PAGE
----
Cathedral of the Blessed Sacrament

Barbadoes Street, Christchurch.
Sydenham, Canterbury
The masterpiece of F W Petre, this is regarded as the finest High Renaissance building in New Zealand. It features a great dome, centred over the sanctuary.
It was begun in 1901 after an international fundraising effort in the 1890s by Bishop Grimes, Christchurch's first Catholic Bishop. Petre was commissioned as he was the architect of Wellington's new Sacred Heart Basilica. It is believed he took inspiration from Cathedrals in London and Paris.

Its grand proportions were for some time under appreciated due to the small size of the Catholic congregation in Christchurch and its location near the Railway yards and Gasworks in Sydenham.

The Cathedral was badly damaged in the February 2011 earthquake. It's ingenious construction, of lightweight concrete overlaid with Oamaru Stone, proved to be the undoing of the structure.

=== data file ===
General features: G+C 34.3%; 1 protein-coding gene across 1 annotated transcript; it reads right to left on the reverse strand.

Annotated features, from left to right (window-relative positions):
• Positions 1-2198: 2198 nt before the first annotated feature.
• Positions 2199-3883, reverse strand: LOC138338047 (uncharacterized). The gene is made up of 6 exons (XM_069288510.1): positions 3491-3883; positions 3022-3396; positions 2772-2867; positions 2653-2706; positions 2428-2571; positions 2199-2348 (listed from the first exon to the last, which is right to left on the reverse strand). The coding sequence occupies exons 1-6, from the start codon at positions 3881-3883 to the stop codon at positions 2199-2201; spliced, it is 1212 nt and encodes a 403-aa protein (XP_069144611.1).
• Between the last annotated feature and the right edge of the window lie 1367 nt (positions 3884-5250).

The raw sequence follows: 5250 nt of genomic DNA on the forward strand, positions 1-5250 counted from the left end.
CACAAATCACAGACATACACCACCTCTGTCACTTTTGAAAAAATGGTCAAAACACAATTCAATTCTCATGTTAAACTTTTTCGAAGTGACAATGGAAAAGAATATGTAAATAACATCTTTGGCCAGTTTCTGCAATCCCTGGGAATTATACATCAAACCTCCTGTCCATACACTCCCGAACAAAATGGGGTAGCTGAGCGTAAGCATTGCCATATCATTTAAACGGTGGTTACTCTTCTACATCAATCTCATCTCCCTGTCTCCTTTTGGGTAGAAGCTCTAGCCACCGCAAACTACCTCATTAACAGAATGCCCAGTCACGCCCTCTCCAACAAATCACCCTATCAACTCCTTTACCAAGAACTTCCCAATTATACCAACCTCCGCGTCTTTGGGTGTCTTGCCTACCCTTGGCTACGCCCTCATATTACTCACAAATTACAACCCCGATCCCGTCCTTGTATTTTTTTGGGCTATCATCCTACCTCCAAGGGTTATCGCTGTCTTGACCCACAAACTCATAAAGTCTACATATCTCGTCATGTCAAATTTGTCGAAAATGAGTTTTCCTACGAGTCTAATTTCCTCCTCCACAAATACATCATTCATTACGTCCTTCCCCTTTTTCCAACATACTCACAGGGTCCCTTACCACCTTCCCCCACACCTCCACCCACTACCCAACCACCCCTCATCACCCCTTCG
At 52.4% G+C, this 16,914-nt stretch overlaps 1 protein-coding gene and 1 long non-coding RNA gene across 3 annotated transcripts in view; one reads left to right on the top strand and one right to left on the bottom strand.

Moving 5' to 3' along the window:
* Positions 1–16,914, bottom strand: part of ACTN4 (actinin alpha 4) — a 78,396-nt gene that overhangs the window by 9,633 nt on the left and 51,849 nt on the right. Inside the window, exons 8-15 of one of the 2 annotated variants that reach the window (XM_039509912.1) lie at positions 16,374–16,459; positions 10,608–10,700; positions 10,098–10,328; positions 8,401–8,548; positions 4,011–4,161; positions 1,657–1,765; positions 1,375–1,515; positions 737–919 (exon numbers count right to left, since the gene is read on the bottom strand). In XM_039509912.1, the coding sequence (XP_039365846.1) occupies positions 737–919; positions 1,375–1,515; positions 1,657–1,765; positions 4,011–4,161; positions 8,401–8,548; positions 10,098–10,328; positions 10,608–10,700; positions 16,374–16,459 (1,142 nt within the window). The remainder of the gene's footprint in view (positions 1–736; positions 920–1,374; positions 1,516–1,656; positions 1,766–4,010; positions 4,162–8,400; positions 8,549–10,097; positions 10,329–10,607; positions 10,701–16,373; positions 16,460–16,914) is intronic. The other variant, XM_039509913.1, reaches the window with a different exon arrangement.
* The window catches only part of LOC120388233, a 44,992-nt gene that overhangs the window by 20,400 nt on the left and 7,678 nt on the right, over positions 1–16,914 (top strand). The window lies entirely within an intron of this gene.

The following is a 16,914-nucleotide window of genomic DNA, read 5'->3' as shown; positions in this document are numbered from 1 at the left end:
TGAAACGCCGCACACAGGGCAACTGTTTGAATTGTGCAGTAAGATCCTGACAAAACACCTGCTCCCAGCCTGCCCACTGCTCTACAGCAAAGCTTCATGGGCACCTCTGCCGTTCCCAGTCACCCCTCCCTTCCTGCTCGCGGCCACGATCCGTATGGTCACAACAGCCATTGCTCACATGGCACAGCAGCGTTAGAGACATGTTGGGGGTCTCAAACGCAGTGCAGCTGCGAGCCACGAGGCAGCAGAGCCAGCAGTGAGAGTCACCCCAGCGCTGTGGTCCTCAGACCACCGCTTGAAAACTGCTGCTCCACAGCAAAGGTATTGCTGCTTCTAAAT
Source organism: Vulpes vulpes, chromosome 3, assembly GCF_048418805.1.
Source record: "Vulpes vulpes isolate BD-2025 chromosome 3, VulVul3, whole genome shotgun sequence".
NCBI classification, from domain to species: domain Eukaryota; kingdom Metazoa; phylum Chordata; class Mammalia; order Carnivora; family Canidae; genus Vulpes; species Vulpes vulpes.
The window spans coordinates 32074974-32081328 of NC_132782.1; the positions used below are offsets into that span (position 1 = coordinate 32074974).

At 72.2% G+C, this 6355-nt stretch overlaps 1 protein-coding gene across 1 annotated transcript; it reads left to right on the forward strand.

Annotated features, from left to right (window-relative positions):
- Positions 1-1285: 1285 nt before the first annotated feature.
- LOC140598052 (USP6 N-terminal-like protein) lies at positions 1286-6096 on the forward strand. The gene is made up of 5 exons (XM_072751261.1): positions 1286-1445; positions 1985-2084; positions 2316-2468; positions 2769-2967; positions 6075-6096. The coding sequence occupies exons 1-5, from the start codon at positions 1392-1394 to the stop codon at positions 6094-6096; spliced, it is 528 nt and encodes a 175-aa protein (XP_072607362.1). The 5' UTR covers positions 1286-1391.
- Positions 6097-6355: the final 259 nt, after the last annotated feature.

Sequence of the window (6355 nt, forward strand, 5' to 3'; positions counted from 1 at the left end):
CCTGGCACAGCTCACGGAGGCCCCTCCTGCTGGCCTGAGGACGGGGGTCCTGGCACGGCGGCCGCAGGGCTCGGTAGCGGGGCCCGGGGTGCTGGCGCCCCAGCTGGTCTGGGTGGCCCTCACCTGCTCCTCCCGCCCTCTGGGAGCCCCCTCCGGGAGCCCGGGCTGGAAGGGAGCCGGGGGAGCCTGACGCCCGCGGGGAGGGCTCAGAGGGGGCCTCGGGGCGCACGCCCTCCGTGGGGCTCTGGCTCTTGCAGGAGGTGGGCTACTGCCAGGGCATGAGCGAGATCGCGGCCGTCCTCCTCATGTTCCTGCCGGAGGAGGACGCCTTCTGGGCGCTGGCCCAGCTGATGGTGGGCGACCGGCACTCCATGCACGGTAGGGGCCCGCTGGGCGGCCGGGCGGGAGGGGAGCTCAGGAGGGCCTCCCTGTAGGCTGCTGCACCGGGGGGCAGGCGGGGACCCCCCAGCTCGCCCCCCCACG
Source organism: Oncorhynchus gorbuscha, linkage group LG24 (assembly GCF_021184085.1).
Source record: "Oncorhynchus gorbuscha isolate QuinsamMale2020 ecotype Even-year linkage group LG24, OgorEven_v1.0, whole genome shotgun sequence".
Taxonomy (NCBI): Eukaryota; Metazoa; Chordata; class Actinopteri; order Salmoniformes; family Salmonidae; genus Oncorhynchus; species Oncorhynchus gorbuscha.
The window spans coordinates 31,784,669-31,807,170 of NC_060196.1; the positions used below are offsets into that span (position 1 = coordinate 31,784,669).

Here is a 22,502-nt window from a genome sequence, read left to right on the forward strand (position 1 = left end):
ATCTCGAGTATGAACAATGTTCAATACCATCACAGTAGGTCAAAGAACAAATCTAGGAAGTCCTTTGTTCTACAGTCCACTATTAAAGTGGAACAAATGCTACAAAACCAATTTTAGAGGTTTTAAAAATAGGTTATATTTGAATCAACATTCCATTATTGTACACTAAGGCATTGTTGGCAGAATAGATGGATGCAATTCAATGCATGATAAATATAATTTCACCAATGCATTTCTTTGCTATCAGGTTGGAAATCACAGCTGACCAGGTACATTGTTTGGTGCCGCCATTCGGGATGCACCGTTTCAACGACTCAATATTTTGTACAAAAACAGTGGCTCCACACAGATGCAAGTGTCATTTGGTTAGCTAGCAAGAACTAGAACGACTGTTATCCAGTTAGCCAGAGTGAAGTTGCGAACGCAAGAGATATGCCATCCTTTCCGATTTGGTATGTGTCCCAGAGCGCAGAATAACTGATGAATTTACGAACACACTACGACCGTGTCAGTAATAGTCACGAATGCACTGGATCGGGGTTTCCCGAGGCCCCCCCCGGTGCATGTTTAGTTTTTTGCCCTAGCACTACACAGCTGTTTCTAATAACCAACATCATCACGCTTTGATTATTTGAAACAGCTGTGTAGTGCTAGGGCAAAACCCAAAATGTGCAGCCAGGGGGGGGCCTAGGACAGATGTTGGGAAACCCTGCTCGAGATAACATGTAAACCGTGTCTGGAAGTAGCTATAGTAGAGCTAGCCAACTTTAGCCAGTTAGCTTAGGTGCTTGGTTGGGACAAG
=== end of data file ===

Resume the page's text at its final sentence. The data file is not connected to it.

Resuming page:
The bell towers fell, most of the facade and the sanctuary disintegrated and and only the central rectangular nave remained damaged but standing after all the earthquakes. The Italianate Copper dome was removed and set aside while, Bishop Cuneen announcing it appeared as if the entire Cathedral was fit for demolition.

In May 2015 the diocese announced that, following several years of testing and modelling, it believed it could save the nave of the Cathedral including it's ceiling. Other parts of the Cathedral which have been badly damaged will be demolished. The process was set to take at least four years with the first year and $1-2m dedicated to removing the parts of the cathedral which were now rubble. The argument for starting the process at this point was that weather and plant growth were starting to further compromise what was left.


F W Petre
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